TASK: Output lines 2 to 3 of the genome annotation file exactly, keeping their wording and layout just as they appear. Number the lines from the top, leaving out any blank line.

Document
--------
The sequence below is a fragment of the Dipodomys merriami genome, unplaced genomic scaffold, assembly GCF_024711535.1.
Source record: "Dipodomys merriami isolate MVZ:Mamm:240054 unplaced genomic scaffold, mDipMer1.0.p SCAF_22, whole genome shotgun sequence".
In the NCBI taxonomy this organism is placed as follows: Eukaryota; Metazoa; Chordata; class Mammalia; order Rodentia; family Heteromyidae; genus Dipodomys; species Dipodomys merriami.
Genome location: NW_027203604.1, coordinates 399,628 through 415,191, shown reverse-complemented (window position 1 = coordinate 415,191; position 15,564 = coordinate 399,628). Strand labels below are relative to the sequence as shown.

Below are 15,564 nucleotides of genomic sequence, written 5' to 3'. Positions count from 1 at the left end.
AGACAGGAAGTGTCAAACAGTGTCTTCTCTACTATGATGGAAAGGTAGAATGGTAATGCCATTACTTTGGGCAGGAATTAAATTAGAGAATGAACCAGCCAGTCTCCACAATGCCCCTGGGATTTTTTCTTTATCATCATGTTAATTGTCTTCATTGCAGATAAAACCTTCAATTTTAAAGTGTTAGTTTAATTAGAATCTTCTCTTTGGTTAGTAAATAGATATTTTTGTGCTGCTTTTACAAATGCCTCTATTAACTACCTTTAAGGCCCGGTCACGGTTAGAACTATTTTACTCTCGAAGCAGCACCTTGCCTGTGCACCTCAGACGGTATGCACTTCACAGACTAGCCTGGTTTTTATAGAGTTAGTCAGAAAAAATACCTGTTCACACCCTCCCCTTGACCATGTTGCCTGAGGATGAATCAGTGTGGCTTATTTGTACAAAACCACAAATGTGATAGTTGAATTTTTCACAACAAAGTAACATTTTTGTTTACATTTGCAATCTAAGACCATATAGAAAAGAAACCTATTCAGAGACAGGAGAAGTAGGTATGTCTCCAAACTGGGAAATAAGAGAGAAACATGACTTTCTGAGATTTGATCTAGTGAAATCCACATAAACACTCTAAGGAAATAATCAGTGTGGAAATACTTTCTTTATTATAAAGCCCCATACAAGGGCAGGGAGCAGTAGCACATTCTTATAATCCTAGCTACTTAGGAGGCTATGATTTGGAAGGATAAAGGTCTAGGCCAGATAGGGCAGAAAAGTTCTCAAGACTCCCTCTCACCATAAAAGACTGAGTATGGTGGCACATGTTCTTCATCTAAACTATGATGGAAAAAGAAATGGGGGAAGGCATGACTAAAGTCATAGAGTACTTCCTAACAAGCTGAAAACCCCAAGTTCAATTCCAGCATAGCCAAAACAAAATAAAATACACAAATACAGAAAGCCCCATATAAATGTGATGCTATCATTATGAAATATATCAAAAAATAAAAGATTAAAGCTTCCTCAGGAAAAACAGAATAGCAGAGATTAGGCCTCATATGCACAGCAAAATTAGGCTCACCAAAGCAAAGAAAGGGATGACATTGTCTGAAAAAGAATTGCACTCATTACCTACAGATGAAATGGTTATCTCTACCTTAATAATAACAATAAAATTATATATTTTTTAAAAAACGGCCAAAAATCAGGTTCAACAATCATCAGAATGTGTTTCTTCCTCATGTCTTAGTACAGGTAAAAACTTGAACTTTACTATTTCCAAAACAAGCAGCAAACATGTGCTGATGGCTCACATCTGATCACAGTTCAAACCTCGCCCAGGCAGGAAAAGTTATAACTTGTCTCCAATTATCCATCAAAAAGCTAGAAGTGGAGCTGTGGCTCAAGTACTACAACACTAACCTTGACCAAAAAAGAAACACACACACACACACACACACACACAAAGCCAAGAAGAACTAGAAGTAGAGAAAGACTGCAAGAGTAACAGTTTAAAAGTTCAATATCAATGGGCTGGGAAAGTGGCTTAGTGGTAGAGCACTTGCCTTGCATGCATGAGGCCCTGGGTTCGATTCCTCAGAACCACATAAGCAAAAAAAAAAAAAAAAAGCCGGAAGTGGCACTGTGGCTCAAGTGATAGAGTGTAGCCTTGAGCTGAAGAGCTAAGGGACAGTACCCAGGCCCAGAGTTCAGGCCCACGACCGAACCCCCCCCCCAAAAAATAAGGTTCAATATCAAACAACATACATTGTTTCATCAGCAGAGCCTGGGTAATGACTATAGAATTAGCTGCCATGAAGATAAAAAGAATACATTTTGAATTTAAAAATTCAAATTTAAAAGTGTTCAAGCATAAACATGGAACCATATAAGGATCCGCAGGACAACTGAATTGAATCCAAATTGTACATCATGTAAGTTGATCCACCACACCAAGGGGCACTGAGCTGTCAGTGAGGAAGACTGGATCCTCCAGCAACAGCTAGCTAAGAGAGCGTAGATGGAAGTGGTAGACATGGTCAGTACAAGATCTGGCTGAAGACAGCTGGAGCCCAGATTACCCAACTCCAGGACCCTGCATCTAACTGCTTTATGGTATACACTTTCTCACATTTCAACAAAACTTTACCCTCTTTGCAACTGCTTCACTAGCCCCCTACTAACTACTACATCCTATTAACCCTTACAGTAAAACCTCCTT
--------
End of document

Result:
Source record: "Dipodomys merriami isolate MVZ:Mamm:240054 unplaced genomic scaffold, mDipMer1.0.p SCAF_22, whole genome shotgun sequence".
In the NCBI taxonomy this organism is placed as follows: Eukaryota; Metazoa; Chordata; class Mammalia; order Rodentia; family Heteromyidae; genus Dipodomys; species Dipodomys merriami.